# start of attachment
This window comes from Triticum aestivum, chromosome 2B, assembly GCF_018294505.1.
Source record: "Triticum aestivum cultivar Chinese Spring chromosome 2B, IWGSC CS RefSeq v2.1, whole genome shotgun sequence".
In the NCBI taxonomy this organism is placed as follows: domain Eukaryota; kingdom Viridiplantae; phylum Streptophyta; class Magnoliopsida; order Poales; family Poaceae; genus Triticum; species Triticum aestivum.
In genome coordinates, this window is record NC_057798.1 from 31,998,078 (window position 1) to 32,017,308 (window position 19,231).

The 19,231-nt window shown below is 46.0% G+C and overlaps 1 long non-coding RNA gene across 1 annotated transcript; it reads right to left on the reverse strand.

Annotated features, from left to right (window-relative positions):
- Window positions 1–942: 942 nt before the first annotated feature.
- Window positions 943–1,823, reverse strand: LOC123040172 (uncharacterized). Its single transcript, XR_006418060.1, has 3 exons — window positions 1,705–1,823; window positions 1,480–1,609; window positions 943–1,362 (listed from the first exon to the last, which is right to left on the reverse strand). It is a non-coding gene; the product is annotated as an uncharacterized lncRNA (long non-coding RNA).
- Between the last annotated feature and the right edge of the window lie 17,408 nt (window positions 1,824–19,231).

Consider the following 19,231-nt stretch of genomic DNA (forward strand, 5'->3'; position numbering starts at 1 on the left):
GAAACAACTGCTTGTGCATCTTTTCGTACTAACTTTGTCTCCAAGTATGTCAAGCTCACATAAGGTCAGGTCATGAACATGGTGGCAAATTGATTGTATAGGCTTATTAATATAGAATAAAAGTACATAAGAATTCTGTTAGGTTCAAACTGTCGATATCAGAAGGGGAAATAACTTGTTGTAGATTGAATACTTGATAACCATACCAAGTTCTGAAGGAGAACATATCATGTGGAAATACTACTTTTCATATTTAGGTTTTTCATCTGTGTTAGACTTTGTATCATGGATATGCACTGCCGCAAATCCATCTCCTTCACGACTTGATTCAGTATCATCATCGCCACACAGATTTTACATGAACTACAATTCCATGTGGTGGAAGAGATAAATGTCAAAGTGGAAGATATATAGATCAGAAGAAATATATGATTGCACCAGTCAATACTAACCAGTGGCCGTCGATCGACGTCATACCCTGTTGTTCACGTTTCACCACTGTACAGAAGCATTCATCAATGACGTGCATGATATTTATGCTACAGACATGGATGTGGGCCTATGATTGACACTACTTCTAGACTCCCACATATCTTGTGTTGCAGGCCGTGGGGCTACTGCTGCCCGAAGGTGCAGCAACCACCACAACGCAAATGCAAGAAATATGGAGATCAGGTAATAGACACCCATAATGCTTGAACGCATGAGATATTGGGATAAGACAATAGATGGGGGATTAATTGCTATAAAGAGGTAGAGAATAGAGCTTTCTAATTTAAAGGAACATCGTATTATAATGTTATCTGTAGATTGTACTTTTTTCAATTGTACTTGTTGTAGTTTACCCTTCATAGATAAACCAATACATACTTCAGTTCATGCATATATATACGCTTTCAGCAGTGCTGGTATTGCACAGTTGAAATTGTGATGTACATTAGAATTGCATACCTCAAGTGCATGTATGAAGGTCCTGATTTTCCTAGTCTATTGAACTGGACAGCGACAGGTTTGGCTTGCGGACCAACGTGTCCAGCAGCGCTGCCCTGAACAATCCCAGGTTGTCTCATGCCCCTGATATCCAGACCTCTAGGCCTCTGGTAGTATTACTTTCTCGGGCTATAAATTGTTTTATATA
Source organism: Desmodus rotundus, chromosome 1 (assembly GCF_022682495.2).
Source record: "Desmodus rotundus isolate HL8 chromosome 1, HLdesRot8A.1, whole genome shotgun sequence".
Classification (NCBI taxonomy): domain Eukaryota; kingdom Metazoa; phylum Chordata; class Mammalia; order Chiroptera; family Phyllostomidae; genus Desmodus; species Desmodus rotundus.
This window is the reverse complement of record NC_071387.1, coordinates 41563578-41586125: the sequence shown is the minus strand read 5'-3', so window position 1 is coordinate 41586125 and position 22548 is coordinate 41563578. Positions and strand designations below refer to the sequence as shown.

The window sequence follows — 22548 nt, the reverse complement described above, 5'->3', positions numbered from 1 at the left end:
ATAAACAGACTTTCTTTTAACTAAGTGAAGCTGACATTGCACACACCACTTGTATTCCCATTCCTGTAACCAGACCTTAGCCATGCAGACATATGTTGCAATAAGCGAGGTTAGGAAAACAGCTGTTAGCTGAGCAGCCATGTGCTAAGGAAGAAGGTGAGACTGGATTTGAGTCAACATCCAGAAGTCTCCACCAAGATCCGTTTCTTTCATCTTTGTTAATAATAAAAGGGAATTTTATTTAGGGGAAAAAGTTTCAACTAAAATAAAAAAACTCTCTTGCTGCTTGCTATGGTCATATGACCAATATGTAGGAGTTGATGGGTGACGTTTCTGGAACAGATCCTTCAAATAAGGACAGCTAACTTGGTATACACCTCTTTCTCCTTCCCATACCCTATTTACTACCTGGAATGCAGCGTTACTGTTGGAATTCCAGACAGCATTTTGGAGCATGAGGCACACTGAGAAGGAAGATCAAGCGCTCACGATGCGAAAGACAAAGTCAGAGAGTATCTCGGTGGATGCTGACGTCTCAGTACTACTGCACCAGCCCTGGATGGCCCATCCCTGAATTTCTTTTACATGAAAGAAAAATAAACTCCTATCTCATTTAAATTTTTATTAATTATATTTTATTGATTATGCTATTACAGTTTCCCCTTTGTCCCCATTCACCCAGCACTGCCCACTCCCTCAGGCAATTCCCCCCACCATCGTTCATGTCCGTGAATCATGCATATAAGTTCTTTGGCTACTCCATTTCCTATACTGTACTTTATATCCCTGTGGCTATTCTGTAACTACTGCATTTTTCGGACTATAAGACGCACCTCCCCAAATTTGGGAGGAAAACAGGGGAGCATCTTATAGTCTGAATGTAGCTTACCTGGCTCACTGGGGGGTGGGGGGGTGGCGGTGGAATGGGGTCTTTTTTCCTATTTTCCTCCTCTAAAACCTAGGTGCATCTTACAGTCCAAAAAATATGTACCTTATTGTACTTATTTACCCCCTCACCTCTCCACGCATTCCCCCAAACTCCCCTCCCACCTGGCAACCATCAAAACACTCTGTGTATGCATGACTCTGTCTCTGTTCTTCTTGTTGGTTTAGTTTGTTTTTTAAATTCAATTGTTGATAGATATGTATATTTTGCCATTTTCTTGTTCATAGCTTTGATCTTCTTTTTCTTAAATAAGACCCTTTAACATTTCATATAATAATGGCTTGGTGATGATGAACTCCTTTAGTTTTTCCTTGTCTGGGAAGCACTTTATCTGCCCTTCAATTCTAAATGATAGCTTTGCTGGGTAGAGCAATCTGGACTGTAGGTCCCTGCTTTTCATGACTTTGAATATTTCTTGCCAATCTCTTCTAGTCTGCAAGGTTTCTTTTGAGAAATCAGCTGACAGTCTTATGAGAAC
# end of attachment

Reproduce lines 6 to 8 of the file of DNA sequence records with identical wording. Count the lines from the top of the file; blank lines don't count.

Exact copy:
Annotated features, from left to right (window-relative positions):
- Window positions 1–942: 942 nt before the first annotated feature.
- Window positions 943–1,823, reverse strand: LOC123040172 (uncharacterized). Its single transcript, XR_006418060.1, has 3 exons — window positions 1,705–1,823; window positions 1,480–1,609; window positions 943–1,362 (listed from the first exon to the last, which is right to left on the reverse strand). It is a non-coding gene; the product is annotated as an uncharacterized lncRNA (long non-coding RNA).